What Is the Purpose of Foreign-Language Education?

Are we using foreign language as kind of weed-out for college? And what is the ultimate goal?
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I am almost two years into my study of French. I write okay. I read pretty poorly. I speak pretty poorly. And my ear is woeful. I'm somewhere in the A2 range, which is probably a good reflection of the actual directed hours I've put in. What I got clear on this week was the sheer amount of hours it takes to feel comfortable in a language. I thought that a kid who took, say, four years of high school French would be conversational in Paris. I'd expect her to be able to write a decent letter, order at a restaurant and generally get around. But now I'm not so sure about the conversational aspect. Many of my co-students were, themselves, high school students who'd taken French for years. They were right in A2 with me. (They were German, not American.)

I'm interested in what the general expectation and reasons we have for putting our kids in foreign language are.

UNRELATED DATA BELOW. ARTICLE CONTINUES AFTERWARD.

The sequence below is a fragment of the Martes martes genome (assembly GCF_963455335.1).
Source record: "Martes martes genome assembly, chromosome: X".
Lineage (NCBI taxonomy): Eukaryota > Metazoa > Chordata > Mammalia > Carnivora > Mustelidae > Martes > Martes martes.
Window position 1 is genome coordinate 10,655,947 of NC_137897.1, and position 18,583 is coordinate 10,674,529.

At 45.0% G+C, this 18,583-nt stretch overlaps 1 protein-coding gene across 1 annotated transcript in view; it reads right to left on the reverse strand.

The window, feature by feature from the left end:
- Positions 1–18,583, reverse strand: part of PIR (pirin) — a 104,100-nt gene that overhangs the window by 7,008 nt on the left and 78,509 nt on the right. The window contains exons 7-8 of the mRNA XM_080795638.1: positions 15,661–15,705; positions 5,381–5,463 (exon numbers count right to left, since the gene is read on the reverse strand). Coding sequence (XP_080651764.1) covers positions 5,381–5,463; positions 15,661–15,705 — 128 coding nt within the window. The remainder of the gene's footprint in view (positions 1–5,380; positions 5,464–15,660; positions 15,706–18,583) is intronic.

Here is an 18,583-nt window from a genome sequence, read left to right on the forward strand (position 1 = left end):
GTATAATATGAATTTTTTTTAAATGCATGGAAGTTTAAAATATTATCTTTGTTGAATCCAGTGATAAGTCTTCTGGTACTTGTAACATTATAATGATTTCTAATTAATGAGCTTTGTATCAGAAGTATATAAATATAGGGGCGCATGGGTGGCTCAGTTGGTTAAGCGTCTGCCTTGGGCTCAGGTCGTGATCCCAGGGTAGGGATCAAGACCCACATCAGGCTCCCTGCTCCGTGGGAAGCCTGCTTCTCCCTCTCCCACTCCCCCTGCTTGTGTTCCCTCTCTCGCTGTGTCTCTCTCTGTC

Something else: What if we treated foreign language in America the way we treat sports. It is not unusual to see kids in high school spending two hours after school, every day, in football or basketball practice. In some private schools, sports are required. If I spoke French well and could get that type of time with a group of kids in Baltimore, threw on some competitions for elocution or writing, and topped it off with a trip to France every year, I could make some soldiers.

Maybe this is the zeal of the recent convert and someone's already doing this. At any rate, I would love to hear thoughts from those out in the field. How good do foreign language teachers tend to be in their particular language? Does it matter? Are we using foreign language as kind of weed-out for college? What is the ultimate goal?

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Ta-Nehisi Coates is a national correspondent at The Atlantic, where he writes about culture, politics, and social issues. He is the author of the memoir The Beautiful Struggle.

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